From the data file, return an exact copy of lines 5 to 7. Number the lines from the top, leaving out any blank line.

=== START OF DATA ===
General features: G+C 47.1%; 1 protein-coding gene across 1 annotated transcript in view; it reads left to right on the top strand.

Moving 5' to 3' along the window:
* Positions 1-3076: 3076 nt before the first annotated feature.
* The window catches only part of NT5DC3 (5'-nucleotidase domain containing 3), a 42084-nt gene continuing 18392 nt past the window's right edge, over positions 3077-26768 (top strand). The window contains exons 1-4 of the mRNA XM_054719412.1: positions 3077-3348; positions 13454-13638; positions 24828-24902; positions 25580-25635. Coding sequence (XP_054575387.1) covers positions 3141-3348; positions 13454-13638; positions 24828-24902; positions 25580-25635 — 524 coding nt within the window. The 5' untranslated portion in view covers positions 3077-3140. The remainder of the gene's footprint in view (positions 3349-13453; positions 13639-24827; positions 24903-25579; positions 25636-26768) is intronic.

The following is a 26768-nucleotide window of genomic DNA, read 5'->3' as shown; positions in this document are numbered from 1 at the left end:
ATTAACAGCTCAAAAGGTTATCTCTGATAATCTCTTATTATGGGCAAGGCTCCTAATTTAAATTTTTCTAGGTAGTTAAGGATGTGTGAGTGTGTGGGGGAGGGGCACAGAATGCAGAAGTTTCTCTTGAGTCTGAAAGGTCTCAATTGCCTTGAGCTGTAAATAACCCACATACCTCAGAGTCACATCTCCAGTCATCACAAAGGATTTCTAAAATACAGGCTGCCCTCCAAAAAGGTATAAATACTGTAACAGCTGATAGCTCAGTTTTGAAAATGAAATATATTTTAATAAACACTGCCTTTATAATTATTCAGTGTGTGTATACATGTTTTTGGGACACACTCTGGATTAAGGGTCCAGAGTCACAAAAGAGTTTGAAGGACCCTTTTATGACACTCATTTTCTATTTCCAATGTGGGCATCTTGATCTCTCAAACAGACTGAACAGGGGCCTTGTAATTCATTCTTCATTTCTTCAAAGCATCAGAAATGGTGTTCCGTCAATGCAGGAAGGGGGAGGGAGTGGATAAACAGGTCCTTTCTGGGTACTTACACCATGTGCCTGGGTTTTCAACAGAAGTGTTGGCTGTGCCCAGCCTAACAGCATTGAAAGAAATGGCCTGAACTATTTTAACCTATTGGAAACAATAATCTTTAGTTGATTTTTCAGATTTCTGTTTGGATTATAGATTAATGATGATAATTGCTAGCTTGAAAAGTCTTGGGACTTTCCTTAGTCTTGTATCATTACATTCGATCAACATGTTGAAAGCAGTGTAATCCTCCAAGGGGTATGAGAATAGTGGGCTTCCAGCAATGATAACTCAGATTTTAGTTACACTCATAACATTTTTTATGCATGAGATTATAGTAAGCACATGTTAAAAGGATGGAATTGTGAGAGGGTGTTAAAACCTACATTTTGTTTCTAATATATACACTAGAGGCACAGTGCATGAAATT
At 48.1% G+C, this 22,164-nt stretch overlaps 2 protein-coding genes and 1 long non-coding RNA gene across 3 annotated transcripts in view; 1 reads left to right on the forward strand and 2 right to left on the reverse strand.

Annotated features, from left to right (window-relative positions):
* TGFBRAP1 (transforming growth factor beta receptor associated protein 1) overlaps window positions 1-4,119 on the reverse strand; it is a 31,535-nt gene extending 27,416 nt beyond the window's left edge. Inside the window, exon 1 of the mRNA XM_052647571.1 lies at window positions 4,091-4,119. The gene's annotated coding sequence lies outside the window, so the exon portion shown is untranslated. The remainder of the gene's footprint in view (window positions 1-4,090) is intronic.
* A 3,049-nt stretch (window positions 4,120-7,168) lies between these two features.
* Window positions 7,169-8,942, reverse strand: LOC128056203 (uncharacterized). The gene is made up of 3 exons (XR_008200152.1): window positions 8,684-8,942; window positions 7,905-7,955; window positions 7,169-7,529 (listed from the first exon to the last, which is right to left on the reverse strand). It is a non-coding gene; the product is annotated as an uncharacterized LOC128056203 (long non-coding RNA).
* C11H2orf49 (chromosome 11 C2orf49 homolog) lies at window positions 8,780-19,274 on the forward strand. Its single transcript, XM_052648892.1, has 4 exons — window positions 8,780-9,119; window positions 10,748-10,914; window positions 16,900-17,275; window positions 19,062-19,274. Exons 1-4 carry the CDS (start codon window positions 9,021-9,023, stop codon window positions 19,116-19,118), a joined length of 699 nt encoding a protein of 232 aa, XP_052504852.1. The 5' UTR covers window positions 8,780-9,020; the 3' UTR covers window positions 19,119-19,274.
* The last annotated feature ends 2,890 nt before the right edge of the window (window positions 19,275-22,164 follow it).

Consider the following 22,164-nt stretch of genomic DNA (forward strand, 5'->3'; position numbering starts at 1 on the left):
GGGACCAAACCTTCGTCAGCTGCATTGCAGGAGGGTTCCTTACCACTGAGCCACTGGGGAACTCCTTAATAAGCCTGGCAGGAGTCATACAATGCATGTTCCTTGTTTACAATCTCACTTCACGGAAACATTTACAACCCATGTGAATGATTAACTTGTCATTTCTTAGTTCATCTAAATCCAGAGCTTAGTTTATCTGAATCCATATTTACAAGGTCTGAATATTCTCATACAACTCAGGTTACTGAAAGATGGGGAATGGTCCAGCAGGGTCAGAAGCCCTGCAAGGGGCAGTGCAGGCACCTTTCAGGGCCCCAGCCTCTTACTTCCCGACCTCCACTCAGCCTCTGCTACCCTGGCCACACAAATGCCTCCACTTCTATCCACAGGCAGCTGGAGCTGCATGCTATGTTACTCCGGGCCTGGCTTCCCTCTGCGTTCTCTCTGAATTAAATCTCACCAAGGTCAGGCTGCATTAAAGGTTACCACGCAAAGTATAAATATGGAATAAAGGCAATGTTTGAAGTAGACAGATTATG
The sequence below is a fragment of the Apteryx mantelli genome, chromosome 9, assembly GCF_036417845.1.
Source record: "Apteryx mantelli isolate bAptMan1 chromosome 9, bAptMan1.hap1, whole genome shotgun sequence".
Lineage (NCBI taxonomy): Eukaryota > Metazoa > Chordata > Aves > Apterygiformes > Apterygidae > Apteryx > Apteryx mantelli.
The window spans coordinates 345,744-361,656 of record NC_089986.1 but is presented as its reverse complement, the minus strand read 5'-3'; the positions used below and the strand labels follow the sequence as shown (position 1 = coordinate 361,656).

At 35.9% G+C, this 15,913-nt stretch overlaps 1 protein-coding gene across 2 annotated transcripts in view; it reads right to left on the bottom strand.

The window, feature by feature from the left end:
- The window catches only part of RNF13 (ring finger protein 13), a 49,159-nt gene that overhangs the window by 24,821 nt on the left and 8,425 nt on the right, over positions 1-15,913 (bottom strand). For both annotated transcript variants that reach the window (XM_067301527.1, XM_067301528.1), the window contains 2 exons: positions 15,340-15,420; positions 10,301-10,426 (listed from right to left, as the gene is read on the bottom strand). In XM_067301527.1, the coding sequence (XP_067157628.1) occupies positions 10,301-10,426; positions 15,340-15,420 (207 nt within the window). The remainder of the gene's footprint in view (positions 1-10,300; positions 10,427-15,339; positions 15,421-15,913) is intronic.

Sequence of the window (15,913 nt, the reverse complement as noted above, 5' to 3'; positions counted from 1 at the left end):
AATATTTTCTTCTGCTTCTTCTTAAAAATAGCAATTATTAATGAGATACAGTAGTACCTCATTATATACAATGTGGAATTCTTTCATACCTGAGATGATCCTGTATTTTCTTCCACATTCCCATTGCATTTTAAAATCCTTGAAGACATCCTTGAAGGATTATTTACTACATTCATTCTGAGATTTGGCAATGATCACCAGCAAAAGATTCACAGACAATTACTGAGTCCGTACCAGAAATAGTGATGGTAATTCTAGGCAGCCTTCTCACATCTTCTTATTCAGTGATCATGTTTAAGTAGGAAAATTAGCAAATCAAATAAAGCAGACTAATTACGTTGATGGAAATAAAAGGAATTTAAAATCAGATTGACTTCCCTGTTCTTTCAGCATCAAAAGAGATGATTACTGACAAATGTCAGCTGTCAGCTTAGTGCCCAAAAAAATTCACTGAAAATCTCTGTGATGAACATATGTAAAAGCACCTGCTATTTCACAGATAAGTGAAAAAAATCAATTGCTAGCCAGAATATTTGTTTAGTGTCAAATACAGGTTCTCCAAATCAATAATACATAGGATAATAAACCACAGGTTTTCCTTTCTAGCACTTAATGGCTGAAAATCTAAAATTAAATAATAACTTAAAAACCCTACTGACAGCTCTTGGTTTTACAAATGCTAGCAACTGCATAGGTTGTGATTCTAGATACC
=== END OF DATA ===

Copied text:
The following is a 26768-nucleotide window of genomic DNA, read 5'->3' as shown; positions in this document are numbered from 1 at the left end:
ATTAACAGCTCAAAAGGTTATCTCTGATAATCTCTTATTATGGGCAAGGCTCCTAATTTAAATTTTTCTAGGTAGTTAAGGATGTGTGAGTGTGTGGGGGAGGGGCACAGAATGCAGAAGTTTCTCTTGAGTCTGAAAGGTCTCAATTGCCTTGAGCTGTAAATAACCCACATACCTCAGAGTCACATCTCCAGTCATCACAAAGGATTTCTAAAATACAGGCTGCCCTCCAAAAAGGTATAAATACTGTAACAGCTGATAGCTCAGTTTTGAAAATGAAATATATTTTAATAAACACTGCCTTTATAATTATTCAGTGTGTGTATACATGTTTTTGGGACACACTCTGGATTAAGGGTCCAGAGTCACAAAAGAGTTTGAAGGACCCTTTTATGACACTCATTTTCTATTTCCAATGTGGGCATCTTGATCTCTCAAACAGACTGAACAGGGGCCTTGTAATTCATTCTTCATTTCTTCAAAGCATCAGAAATGGTGTTCCGTCAATGCAGGAAGGGGGAGGGAGTGGATAAACAGGTCCTTTCTGGGTACTTACACCATGTGCCTGGGTTTTCAACAGAAGTGTTGGCTGTGCCCAGCCTAACAGCATTGAAAGAAATGGCCTGAACTATTTTAACCTATTGGAAACAATAATCTTTAGTTGATTTTTCAGATTTCTGTTTGGATTATAGATTAATGATGATAATTGCTAGCTTGAAAAGTCTTGGGACTTTCCTTAGTCTTGTATCATTACATTCGATCAACATGTTGAAAGCAGTGTAATCCTCCAAGGGGTATGAGAATAGTGGGCTTCCAGCAATGATAACTCAGATTTTAGTTACACTCATAACATTTTTTATGCATGAGATTATAGTAAGCACATGTTAAAAGGATGGAATTGTGAGAGGGTGTTAAAACCTACATTTTGTTTCTAATATATACACTAGAGGCACAGTGCATGAAATT
At 48.1% G+C, this 22,164-nt stretch overlaps 2 protein-coding genes and 1 long non-coding RNA gene across 3 annotated transcripts in view; 1 reads left to right on the forward strand and 2 right to left on the reverse strand.